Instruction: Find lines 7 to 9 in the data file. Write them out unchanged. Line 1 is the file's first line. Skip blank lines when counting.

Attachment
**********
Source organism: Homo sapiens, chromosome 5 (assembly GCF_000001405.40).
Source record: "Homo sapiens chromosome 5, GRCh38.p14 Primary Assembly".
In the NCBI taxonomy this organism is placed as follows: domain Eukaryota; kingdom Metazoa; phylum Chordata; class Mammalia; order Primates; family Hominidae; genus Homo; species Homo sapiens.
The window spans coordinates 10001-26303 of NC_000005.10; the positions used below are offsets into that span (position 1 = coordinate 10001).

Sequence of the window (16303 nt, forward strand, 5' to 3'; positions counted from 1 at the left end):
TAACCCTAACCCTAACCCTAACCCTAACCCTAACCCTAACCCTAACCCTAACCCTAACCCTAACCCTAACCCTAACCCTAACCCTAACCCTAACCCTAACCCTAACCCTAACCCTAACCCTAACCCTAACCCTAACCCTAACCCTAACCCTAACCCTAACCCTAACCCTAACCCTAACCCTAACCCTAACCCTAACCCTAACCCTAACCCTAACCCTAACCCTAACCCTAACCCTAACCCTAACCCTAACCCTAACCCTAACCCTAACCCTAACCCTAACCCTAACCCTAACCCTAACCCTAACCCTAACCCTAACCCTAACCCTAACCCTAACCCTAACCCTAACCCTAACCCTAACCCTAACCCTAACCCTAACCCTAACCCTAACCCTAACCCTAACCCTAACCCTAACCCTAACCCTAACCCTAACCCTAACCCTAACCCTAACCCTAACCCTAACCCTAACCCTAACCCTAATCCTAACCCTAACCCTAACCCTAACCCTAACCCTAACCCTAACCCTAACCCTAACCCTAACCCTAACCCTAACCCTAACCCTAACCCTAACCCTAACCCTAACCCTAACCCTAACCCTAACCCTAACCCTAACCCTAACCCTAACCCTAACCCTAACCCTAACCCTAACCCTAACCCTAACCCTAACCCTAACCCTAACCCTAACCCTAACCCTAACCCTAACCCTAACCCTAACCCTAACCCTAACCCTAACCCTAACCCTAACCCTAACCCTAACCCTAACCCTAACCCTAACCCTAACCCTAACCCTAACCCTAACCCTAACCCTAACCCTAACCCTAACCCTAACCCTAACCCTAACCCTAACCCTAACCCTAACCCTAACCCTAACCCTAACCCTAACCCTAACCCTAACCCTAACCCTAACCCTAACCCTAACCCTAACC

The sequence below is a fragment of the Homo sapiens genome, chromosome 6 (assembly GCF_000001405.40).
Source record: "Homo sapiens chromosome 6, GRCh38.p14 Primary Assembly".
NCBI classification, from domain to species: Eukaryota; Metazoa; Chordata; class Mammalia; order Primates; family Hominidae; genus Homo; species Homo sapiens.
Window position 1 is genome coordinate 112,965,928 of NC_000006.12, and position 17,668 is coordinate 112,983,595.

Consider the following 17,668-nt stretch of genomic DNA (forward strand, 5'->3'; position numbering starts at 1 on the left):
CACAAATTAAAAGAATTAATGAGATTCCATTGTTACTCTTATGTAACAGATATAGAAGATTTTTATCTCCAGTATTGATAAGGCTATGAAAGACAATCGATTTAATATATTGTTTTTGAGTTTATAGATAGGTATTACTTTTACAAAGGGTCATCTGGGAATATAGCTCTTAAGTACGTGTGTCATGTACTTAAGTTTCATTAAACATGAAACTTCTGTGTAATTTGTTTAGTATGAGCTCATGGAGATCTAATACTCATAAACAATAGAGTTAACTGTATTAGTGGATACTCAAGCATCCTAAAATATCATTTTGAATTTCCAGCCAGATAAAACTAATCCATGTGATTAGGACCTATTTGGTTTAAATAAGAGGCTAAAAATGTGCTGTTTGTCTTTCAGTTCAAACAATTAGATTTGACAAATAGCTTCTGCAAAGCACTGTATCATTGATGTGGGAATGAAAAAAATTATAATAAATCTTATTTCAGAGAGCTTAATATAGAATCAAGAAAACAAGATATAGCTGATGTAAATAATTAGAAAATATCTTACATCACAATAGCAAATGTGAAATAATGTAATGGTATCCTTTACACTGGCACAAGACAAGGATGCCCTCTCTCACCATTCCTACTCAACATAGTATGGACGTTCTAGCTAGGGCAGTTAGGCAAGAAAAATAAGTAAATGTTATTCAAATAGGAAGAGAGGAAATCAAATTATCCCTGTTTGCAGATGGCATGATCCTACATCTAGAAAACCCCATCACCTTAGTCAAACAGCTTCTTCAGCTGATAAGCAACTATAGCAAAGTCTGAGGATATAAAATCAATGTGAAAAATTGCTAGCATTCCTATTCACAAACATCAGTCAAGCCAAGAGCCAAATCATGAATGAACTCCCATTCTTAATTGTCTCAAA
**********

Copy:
The sequence below is a fragment of the Homo sapiens genome, chromosome 6 (assembly GCF_000001405.40).
Source record: "Homo sapiens chromosome 6, GRCh38.p14 Primary Assembly".
NCBI classification, from domain to species: Eukaryota; Metazoa; Chordata; class Mammalia; order Primates; family Hominidae; genus Homo; species Homo sapiens.